Gordon reacts to U.S. Fish and Wildlife Service proposal to protect whitebark pine

The U.S. Fish and Wildlife Service announced this week their proposal to list the whitebark pine as threatened under the Endangered Species Act. This effort aims to bolster new and ongoing conservation actions for the species’ pine recovery so these unique trees, and the many plants and animals they support, continue to endure for future generations.

As a threatened species, protections for whitebark pine would include prohibiting the removal of whitebark pine on federal lands and prohibiting whitebark pine import, export and activities related to interstate and foreign commerce. Federal forest management, restoration or research-related activities would not be prohibited, allowing for optimal, flexible and adaptive forest activities that could advance whitebark pine conservation now and in the future.

Following this proposal announcement, Governor Gordon has expressed concern about a proposed “threatened” status listing for whitebark pine and thanked the U.S. Forest Service for the timely release of the Thunder Basin National Grassland Plan Amendment for prairie dog management.

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Whitebark pine is a high-elevation species found in Wyoming that is an important food source for wildlife. It is currently threatened by a non-native fungal disease called white pine blister rust. The USFWS has not found any human activities to be major threats to whitebark pine. The proposed rule protects operations, including grazing and logging, under Section 4 of the ESA (also known as a “4(d) rule”). In addition, the proposed rule does not propose any critical habitat designations.

“While the inclusion of a 4(d) rule is encouraging and avoids undue burdens for private landowners and businesses, any listing under the ESA is concerning,” Governor Gordon said. “Wyoming always seeks to avoid the need for listing and will remain committed to working with our federal partners to approach species conservation in a pragmatic manner.”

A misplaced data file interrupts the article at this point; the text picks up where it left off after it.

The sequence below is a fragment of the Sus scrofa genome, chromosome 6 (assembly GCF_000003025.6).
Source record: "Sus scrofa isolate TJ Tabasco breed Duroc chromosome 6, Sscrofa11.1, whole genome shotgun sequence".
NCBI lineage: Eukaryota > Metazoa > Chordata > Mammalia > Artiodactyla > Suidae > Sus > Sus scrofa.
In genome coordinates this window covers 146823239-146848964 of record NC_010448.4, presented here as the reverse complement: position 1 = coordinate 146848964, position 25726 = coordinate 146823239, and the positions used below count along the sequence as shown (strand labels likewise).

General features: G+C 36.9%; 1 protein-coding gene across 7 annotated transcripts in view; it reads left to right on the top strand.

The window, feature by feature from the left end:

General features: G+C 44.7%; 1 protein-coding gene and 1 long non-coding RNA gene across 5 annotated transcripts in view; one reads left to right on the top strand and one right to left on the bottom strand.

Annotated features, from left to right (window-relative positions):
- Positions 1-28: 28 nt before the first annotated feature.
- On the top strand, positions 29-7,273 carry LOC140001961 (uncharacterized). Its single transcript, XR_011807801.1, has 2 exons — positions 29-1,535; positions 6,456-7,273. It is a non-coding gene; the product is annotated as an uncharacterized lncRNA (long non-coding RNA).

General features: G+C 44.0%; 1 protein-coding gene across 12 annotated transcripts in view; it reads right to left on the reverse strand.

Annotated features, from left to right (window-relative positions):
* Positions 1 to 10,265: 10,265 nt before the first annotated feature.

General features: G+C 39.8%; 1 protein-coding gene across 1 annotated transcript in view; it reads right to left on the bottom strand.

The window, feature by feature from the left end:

The US Forest Service also released the Final Record of Decision for the Thunder Basin National Grassland Plan Amendment for prairie dog management. This marks the end of an approximately 18-month planning process for this project.

“I remain appreciative of the Forest Service’s attention to urgency on this matter and adherence to the timeline they laid out at the beginning of the process,” the Governor said. “This is an important plan for Wyoming. It is an intersection of maintaining ranching communities and species conservation in a patchwork of surface ownership. I thank the Forest Service for the continued inclusion of my office and the state agencies throughout this process.

As both of these federal actions move forward, the Governor’s Office and state agencies will continue to be involved and monitor any further developments.

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A notice in the Federal Register will be published by the Service announcing the 60-day public comment period on December 2, 2020. The Service will consider comments from all interested parties received by February 1, 2021. Comments may be submitted electronically at www.regulations.gov by searching under docket number FWS–R6–ES–2019–0054 and clicking on the “comment now” button. The Federal Register notice provides information on how to comment by other means.

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